It seems strange that in a century where water is available almost anywhere, nearly 75 % of people suffer from chronic dehydration. That’s what a study carried in 2013 concluded. The simple truth is that our lives today are so busy that we sometimes forget to take adequate care of our bodies, and we wait until the last moment to eat or drink.

But water is necessary for our organism to function properly. Not a single cell, tissue, or organ can work without water. We need water to:

  • Remove waste through urination and bowel movements
  • Regulate body temperature
  • Transport nutrients to the cells
  • Participate in chemical and metabolic reactions

When we are not getting enough water, we feel dizzy, tired, and cranky. Sometimes you can get headaches or low/high blood pressure because your body has to work extra to compensate. What’s more, if we don’t pay attention to what our body is saying, we can even end up in a hospital. It happens rarely, but it’s possible, especially during hot summer days.

Staying hydrated is crucial to maintaining good physical and mental health. So today we’re going to talk about how to stay hydrated and the best way to rehydrate quickly. Keep on reading if you think that you’re not drinking enough water or you want to check if you’re.

What do you need to stay hydrated?

The most important thing you require for adequate hydration is drinking water regularly, of course. But you already know that because otherwise, you will be dead and not reading this article. But there are several other things you need to keep yourself hydrated like:

  • A water bottle to measure how much you’re drinking during the day
  • A backpack with bottle holder to carry water with you wherever you go
  • Healthy diet rich in fruits and vegetables
  • Sports drinks
  • A habit tracker app like Habitica to help you keep track how much water you’re drinking a day (this is optional, but it can be useful if you tend to immerse in work and forget about drinking)

Now, let’s see how to stay hydrated.

Best Way to Rehydrate Quickly

1. Don’t believe the myths

You’ve probably heard that you should drink at least eight glasses of water every day to stay adequately hydrated, right? That’s the famous 8×8 rule, which has been circulating for longer than most of you can imagine. And many people actively follow it.

What’s more, some people claim that eight glasses of water are not enough at all and that you should gulp down at least three-four litters to stay in optimal health. Where is the truth in all this? Are you in danger of getting dehydrated if you don’t drink eight glasses or 12?

The 8×8 rule comes from a report by the Food and Nutrition Board of the National Academy of Science. It was published in 1945 and stated that a person should consume 1ml of water for every calorie. So 2000 calories a day equals 2000 ml of water.

However, what most people don’t know is that the report also says that you can get most of the recommended water intake from the food you eat. Mayo Clinic also supports this and states that you get 20% of the necessary water from solid food.

It makes sense when you think about it. Vegetables like cucumbers and watermelons are mostly water, and if you have a balanced diet rich in fruits and vegetables, you’ll get a lot of water from your food. Nevertheless, the popular conception that you should drink eight glasses of water took roots quickly.

In 2002, the American Journal of Physiology published a review that couldn’t find solid proof of the 8×8 rule, and it concluded that “such large amounts are not needed” for a healthy person. The research also points out that caffeine drinks and alcoholic beverages might count towards the daily water intake.

Many have believed that coffee cause dehydration because it makes you go to the bathroom more and should not be counted to the daily fluid intake. That’s not correct according to a study published by the American College of Nutrition. It concluded that caffeine didn’t cause dehydration.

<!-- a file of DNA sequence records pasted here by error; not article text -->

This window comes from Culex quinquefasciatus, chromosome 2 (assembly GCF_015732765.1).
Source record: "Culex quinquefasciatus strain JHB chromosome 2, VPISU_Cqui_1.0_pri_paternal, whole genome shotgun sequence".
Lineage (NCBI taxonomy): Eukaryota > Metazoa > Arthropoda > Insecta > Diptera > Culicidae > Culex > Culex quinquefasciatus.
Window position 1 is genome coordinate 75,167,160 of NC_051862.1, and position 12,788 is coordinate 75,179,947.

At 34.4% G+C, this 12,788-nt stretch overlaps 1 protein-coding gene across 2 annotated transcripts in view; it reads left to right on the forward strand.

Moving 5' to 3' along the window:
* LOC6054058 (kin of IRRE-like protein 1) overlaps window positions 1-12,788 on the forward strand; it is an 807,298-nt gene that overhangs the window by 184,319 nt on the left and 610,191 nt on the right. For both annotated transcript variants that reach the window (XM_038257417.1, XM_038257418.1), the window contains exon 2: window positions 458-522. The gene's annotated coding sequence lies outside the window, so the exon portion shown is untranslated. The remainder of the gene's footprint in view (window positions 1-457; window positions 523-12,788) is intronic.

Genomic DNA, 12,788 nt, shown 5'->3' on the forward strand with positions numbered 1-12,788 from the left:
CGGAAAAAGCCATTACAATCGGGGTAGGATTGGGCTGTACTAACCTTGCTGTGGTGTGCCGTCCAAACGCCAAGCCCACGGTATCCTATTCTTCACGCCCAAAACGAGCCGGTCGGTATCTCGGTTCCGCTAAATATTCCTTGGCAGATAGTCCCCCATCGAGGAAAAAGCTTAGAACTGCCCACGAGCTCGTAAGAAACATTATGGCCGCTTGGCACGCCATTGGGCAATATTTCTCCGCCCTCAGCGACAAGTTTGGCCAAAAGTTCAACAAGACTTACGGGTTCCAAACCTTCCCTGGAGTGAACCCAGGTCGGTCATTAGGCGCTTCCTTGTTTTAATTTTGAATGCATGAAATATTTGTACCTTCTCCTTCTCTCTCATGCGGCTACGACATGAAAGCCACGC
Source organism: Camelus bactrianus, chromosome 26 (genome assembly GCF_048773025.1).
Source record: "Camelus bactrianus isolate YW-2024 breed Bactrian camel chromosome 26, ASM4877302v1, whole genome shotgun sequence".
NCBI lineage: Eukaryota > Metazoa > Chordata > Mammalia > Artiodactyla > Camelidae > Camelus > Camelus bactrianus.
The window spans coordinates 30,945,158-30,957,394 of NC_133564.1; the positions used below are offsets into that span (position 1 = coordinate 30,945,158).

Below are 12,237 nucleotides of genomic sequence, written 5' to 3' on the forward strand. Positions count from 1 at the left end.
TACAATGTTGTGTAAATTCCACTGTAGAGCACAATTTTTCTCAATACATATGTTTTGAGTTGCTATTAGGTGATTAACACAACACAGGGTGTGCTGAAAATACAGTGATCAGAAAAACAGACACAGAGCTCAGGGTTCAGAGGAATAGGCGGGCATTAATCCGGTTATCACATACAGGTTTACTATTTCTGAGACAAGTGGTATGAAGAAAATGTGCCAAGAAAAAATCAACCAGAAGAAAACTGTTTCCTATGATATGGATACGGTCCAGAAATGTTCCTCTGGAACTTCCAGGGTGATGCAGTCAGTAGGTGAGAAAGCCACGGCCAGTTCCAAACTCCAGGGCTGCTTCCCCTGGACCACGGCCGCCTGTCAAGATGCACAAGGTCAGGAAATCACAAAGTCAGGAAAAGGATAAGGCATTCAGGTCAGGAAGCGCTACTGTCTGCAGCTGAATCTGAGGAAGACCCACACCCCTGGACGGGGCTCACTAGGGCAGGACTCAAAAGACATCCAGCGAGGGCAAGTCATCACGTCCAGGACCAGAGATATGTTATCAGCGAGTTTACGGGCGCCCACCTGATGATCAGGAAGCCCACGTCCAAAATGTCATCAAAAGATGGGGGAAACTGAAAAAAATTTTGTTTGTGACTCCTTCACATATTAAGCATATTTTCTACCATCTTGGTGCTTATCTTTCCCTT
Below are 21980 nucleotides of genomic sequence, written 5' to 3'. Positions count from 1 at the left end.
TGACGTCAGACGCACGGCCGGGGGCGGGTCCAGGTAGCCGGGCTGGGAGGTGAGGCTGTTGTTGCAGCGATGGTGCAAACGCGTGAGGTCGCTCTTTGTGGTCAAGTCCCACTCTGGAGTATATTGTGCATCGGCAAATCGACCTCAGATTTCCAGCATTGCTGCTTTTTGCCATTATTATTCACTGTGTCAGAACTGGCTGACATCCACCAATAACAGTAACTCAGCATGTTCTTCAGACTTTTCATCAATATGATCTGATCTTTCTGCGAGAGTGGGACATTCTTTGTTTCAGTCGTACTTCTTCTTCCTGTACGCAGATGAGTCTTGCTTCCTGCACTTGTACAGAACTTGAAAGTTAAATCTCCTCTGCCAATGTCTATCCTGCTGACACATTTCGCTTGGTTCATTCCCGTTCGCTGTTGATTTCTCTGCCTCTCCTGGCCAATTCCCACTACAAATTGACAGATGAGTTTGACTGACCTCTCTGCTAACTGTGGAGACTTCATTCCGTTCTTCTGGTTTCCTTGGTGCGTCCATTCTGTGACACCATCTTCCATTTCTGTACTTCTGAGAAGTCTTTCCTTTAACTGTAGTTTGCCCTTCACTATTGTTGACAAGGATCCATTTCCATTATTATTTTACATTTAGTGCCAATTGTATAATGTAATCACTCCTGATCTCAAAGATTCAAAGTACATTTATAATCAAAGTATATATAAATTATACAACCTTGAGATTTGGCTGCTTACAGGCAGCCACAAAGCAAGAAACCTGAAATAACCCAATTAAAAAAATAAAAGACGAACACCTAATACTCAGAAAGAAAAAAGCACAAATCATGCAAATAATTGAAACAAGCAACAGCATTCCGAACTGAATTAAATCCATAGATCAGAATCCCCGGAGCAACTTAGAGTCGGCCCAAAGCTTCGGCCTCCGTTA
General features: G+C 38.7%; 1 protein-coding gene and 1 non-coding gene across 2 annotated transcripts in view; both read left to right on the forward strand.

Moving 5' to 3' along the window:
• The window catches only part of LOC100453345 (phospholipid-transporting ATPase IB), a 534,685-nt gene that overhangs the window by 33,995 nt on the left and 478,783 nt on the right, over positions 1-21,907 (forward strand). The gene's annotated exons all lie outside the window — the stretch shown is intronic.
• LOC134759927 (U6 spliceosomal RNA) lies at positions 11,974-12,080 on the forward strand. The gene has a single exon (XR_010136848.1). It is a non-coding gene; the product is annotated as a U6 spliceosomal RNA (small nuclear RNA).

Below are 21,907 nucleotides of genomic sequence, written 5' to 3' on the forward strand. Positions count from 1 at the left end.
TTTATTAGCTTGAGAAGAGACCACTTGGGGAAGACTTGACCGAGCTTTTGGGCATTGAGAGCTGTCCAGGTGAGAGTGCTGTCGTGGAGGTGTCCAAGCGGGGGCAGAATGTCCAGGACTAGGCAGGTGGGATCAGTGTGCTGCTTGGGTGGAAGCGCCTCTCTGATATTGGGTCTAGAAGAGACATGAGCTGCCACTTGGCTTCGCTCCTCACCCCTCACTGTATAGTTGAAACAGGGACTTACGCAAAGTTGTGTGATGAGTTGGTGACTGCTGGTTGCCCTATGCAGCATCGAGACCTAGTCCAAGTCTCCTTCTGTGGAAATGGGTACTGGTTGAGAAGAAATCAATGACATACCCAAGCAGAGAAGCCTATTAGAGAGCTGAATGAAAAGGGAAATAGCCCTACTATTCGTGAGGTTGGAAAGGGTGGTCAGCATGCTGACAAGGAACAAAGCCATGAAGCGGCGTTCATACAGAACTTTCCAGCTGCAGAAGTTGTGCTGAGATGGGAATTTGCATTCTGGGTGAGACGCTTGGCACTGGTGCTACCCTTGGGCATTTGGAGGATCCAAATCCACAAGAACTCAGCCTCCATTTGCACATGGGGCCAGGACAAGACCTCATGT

And if you think about it, some people drink four-five cups of coffee a day, and they don’t end up in the hospital dehydrated. What’s more, if you drink 3-4 cups of water or coffee in a row, you’ll have to go to the bathroom very soon in either case.

2. Drink when you’re thirsty

We go back to the question “How much you should drink to stay hydrated?” Well, there is no definite answer. The National Academies of Sciences, Engineering, and Medicine recommends:

  • About 3.7 fluids for men
  • About 2.7 fluids a day for women

“Fluids” here covers – water, other drinks, and foods, so you don’t have actually to gulp down 3-4 litters to stay hydrated. How much water you need a day depends on many factors, such as:

  • Environment
  • Age
  • Temperature
  • Weight
  • Gender
  • Altitude
  • Health

For example, if you live in a hot climate you’ll probably need to drink more than someone who lives in a moderate climate. And if you’re exercising rigorously, you’ll need more water than someone lying on the couch.

So how can you tell when you need to drink more water? Fortunately, the organism has already created the perfect mechanism. It’s called thirst, and it’s essential for maintaining the fluid balance in your body. Here’s how it works.

When the organism lacks enough water to function properly, the first thing the body does is to release a hormone called vasopressin. Vasopressin is an anti-diuretic hormone, and it causes the kidneys to reabsorb water and return it to the bloodstream. If that’s not enough, your brain starts sending signals to you to tell you that you need to drink something.

So, what do you do? You drink something when you feel you’re thirsty. Some might say that you should drink water before you become thirsty, but let’s be honest. You can’t chunk down water constantly because sooner or later drinking water turns from a pleasant sensation to a chore.

Moreover, a 2014 study published in Proceedings of the National Academy of Sciences concludes that drinking when you’re not thirsty might confuse your brain. At the end of the day, your body knows best how much you need to drink and when. Just follow its cues, and you’ll be fine.

3. Check your urine

If you are still wondering if you’re getting enough water, you might check your urine’s color. I know. It’s disgusting, but it can show you if your fluid intake is adequate. Light yellow color means that you’re hydrated, healthy and taking good care of your body.